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Do I qualify for financial assistance with Medicare?

Color portrait of Mark Pabst By Mark Pabst

When it comes to Medicare, you’ve earned each and every benefit. But it’s important to recognize early on your Medicare journey that the program is not without costs. Some of these are up front, like the monthly premium payments you make to maintain your Medicare coverage. Others are associated with your share of medical services, like the payments you make at the doctor’s office to cover your portion of the care you received, or the percentage of the cost of a hospital stay you are expected to pay.

These payments can add up, and not everyone is able to afford them. But there’s good news: you may be able to qualify for help paying for your Medicare costs.  Here are some available options. 

Help paying for Medicare premiums

Medicare Savings Programs (MSPs) are programs run by state governments. They may pay for  Medicare Part A and/or Part B premiums, deductibles, copayments and coinsurance associated with Medicare for people with limited income and assets.

To learn more about the costs of Medicare, read the most frequently misunderstood Medicare terms.

Income is the amount of money you earn during the year.

Assets are any money you have in the bank, and the value of certain investments (i.e., stocks, bonds and real estate). However, the house you live in and up to one car you own are not counted as assets when it comes to qualifying for a Medicare Savings Program.

Infographic explaining what counts as an asset

What counts as an asset?

Medicare Savings Programs are only open to people who qualify based on income and asset requirements. So, what counts as an asset when it comes to qualifying?

 

Counts as an asset

 

  • Any money you have in the bank
  • Stocks you may own
  • Bonds you may hold
  • Any real estate you own that you don’t live in
  • Investments held through a financial institution, like a certificate of deposit (CD) or mutual fund

 

Doesn’t count as an asset

 

  • The house you live in
  • One vehicle like a car, motor home or motorcycle (additional vehicles count as assets)
  • Household items (for example, your television or computer)
  • Burial funds up to $1,500 per person
Infographic explaining what counts as an asset

There are four types of Medicare Savings Programs designed to help with paying costs for Original Medicare or Medicare Part B. They are distinguished by their income limits and what costs they help pay for. The programs include:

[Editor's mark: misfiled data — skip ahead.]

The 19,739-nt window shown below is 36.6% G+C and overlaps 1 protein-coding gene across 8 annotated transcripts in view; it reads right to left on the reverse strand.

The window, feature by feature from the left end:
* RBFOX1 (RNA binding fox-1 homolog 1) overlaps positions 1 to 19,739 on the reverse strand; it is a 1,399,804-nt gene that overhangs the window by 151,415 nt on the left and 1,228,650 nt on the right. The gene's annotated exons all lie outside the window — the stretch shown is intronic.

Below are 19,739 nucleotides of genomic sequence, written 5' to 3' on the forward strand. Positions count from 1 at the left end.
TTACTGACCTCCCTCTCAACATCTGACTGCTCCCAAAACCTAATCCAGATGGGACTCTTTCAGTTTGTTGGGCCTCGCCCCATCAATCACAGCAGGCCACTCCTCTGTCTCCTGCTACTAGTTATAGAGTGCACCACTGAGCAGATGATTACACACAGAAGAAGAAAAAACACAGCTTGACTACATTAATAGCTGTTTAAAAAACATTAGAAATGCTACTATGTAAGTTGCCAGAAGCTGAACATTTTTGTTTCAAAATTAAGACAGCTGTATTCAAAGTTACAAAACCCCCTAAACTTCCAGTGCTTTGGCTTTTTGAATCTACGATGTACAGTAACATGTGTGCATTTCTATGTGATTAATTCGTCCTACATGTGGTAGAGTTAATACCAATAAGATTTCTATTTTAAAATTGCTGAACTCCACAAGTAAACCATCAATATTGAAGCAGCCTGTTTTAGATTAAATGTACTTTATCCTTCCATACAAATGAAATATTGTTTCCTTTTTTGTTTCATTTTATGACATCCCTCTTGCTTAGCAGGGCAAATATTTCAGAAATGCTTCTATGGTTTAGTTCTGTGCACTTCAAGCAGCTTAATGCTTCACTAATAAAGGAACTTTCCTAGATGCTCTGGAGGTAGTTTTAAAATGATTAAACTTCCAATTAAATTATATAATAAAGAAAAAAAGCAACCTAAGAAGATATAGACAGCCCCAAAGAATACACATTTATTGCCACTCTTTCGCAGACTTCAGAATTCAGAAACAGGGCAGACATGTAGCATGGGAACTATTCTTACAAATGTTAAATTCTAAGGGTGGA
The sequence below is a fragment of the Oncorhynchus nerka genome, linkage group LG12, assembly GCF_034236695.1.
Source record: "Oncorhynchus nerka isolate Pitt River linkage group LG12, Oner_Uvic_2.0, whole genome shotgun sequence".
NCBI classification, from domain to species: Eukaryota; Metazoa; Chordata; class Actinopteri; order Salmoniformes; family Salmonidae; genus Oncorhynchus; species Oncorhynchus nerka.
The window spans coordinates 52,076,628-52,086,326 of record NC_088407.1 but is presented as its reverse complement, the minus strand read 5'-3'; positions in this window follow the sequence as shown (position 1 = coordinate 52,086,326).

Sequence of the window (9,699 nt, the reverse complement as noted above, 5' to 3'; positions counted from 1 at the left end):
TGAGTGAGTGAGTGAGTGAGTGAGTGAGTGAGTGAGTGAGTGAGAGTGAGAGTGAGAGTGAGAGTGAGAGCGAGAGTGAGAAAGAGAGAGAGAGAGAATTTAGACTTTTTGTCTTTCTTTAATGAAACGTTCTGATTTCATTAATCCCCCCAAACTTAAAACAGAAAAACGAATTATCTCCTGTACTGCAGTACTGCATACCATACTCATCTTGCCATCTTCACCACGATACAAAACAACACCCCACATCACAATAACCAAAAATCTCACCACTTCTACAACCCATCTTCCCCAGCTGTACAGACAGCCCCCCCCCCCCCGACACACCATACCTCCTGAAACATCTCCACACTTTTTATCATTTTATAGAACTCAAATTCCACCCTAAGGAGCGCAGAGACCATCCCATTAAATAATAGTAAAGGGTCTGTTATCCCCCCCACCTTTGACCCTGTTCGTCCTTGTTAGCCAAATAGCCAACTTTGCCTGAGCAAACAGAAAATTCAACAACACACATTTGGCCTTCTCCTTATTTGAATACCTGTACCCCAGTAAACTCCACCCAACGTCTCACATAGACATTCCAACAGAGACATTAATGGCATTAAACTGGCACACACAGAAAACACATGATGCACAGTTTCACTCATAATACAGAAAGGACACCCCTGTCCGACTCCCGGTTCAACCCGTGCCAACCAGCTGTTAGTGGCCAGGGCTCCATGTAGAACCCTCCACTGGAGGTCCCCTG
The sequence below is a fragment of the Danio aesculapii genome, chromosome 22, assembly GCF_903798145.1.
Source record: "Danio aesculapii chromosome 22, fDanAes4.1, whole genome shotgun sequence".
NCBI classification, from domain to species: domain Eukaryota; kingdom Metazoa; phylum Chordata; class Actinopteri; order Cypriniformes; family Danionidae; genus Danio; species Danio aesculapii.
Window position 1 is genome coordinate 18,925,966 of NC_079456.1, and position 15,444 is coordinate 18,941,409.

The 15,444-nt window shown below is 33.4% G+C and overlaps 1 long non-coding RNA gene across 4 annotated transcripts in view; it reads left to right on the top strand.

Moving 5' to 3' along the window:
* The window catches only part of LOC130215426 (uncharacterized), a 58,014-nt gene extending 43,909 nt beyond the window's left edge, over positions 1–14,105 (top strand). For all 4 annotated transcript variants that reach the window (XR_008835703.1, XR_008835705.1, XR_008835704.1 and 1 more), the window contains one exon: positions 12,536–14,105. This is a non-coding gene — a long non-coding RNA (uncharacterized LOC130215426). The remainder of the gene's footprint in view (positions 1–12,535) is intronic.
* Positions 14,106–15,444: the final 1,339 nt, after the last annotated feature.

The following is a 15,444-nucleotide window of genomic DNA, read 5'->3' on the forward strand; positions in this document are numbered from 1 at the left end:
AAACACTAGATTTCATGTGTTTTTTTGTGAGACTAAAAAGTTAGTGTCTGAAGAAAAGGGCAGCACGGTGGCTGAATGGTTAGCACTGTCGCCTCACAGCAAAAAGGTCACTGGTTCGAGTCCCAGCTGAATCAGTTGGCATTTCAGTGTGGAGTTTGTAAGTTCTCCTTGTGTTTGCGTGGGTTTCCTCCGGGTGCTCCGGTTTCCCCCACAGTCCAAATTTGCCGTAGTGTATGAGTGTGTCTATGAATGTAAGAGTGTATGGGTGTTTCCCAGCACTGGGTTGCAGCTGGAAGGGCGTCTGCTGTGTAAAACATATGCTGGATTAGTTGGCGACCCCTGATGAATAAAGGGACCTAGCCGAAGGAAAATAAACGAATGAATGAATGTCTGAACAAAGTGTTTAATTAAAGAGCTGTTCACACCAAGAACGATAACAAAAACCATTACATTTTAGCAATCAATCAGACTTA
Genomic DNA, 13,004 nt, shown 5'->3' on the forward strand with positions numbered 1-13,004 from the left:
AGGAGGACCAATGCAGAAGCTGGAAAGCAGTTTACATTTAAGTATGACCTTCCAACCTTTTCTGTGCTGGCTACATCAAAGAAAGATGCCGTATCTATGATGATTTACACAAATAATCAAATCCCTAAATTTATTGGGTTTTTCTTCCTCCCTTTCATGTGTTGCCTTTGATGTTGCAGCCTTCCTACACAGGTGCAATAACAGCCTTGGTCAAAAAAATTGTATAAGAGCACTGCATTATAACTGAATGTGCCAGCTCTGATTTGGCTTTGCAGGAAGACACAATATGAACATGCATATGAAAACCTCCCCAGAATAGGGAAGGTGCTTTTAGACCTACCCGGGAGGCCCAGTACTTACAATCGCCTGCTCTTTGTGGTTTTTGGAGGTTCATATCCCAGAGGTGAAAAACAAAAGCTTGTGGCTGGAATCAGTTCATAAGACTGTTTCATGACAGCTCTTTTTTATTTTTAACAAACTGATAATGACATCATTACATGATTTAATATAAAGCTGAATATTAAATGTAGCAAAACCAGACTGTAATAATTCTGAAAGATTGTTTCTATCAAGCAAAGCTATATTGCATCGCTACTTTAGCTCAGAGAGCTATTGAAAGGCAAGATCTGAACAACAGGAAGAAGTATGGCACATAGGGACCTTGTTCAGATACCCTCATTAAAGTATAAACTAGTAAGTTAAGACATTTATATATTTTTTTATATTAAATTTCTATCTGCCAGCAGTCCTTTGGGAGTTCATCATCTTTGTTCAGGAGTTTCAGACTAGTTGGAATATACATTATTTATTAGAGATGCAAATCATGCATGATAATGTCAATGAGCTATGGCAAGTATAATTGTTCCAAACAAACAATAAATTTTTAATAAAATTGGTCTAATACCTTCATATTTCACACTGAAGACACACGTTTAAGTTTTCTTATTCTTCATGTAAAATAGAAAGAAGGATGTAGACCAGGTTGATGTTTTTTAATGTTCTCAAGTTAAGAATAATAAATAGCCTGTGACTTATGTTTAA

• Qualified Medicare Beneficiary Program (QMB)
    • This program helps to pay Part A and Part B premiums and copayments. It also helps to pay deductibles and coinsurance for both Part A and Part B.
    • A single person can qualify for the program in 2022 with an income up to $1,153 per month.
    • A couple can qualify with a combined income of $1,546 per month.
    • The asset limits are $8,400 for an individual and $12,600 for a couple.
  • Specified Low-Income Medicare Beneficiary Program (SLMB)
    • This program helps to pay premiums for Part B.
    • A single person can qualify in 2022 with an income up to $1,379 per month.
    • A couple can qualify with a combined income of $1,851 per month.
    • The asset limits are $8,400 for an individual and $12,600 for a couple.
  • Qualified Individual Program (QI)
    • This program helps to pay premiums for Part B, but does not cover as large a percentage of the premium as the Specified Low-Income Medicare Beneficiary Program. 
    • In 2022 a single person can qualify with an income up to $1,549 per month.
    • A couple can qualify with a combined income of $2,080 per month.
    • The asset limits are $8,400 for an individual and $12,600 for a couple.
  • Qualified Disabled and Working Individuals (QDWI) Program
    • This program helps to pay premiums for Part A. You may qualify if you have a disability, you’re working, and you lose your Social Security disability and premium-free Part A because you returned to work.